Holidays · Poetry · Whispers of Faith

A Beautiful and Scandalous Night

Originally written for the Good Friday service at Christ Community Bible Church in Arlington, Texas.

His hour had come at last.

 

The hour that all creation had been waiting for

Since the woman first sank her teeth into

A morsel of fruit

And plunged the world into death and decay.

 

This was the hour foretold by prophets,

Sung about by choirs,

Longed for by sufferers,

Written about by the ancients.

 

For three years, Jesus had said,

“My hour has not yet come.”

And finally on that night, he prayed,

“Father, the hour has come.”

 

It came about on that scandalous night.

 

Scandalous, because why would

The innocent be crucified?

Why would the divine God

Step into the place of wrath-deserving sinners?

 

Scandalous, because he was

Betrayed by the kiss of a friend,

Deserted by his followers,

Stricken and mocked by Roman guards.

 

Scandalous, because never before

Has such love been lavished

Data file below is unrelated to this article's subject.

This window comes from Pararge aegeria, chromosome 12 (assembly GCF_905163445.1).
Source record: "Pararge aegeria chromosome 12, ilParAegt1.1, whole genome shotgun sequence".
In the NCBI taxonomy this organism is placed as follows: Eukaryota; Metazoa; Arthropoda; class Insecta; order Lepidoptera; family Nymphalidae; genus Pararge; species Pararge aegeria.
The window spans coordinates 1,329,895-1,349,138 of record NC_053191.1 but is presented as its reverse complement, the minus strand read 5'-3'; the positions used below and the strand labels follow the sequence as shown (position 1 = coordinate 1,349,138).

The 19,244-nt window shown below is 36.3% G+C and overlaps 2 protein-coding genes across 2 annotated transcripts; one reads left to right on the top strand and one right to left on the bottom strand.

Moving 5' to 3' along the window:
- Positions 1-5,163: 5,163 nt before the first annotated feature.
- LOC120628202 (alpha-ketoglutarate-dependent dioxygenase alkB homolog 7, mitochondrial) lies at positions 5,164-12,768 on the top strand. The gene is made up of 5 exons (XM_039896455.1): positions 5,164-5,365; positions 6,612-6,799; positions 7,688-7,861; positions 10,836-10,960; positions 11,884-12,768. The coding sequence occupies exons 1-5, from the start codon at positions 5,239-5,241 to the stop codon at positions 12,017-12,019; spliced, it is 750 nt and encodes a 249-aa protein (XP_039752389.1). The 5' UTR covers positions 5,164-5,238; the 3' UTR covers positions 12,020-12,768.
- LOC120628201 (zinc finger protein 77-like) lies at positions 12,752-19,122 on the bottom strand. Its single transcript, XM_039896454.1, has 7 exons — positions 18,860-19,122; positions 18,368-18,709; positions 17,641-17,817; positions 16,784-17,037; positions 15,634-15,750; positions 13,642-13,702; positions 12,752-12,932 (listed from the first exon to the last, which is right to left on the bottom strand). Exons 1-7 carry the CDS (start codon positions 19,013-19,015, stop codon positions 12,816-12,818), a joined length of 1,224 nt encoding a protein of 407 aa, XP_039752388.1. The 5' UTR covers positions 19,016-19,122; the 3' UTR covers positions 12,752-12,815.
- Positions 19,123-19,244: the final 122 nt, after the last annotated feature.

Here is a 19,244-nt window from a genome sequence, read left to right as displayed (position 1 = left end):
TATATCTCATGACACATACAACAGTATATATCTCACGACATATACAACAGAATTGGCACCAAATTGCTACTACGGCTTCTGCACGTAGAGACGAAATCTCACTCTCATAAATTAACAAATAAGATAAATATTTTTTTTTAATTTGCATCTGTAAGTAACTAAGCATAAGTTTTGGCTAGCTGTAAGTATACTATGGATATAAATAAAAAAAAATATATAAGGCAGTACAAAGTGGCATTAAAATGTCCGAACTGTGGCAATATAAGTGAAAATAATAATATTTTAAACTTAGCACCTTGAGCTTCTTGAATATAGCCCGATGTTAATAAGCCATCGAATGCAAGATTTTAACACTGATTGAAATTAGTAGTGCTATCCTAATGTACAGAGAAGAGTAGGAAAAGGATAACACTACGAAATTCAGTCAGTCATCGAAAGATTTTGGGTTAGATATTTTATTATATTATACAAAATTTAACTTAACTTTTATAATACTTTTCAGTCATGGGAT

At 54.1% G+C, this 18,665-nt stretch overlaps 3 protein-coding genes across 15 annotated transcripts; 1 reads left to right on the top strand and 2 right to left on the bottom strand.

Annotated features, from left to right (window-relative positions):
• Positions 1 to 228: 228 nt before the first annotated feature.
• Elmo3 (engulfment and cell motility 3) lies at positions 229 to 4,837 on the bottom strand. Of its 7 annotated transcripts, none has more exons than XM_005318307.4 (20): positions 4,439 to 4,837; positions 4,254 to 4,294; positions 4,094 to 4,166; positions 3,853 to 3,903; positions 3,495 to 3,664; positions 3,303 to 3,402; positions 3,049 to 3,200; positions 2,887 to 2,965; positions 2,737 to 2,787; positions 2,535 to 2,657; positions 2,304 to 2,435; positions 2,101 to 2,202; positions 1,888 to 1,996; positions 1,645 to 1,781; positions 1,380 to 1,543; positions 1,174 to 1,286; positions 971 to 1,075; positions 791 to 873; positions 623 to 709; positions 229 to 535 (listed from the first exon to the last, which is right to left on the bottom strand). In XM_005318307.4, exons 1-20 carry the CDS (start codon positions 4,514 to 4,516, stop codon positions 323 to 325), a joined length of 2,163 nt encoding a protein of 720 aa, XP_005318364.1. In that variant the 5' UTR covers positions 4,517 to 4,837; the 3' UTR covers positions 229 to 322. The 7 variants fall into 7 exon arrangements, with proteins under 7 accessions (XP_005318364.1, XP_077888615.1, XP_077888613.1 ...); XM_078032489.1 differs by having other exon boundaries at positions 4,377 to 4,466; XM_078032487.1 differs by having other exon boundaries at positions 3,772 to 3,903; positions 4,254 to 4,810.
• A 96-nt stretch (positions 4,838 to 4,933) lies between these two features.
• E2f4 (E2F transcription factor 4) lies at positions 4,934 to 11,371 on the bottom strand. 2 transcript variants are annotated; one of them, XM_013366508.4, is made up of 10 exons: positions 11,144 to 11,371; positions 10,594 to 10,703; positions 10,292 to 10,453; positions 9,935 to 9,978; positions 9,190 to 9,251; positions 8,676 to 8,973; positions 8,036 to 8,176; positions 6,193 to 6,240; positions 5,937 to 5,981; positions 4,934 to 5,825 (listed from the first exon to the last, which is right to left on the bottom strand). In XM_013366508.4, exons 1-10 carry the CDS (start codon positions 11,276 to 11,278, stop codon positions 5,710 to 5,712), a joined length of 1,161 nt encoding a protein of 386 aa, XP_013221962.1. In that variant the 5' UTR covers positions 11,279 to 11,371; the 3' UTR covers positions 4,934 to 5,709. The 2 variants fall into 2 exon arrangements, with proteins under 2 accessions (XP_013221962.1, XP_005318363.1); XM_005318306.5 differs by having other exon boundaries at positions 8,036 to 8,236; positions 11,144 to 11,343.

Where it’s been most undeserved,

And never before was the sacrificial system

Finally satisfied and paid in full.

 

And yet—it was the most beautiful night in history.

 

Beautiful, because the impossibility

Of sinners approaching a holy God

Became a possibility

Through Christ’s propitiation on our behalf.

 

Beautiful, because the darkness of death

Didn’t get to have the final say,

Even as the sinless one gasped out,

“It is finished.”

 

Beautiful, because what was finished

Was the payment for sins

That a just and holy God needed

To have mercy on sinners who could never pay.

 

The night felt long and endless

As they stood by and watched his torment,

Tears streaming down at the horror,

Hearts broken by the cruel murder.

 

Yet little did they know that this scandalous night

Would be remembered for all eternity

As the most beautiful night

Because the Messiah paid the debt,

Loved us to the end,

Stood in the gap,

Willingly offered himself,

And conquered death.

 

May we forever give him

All the glory that he’s due.

 

Photo by Juan Alcantara on Unsplash.

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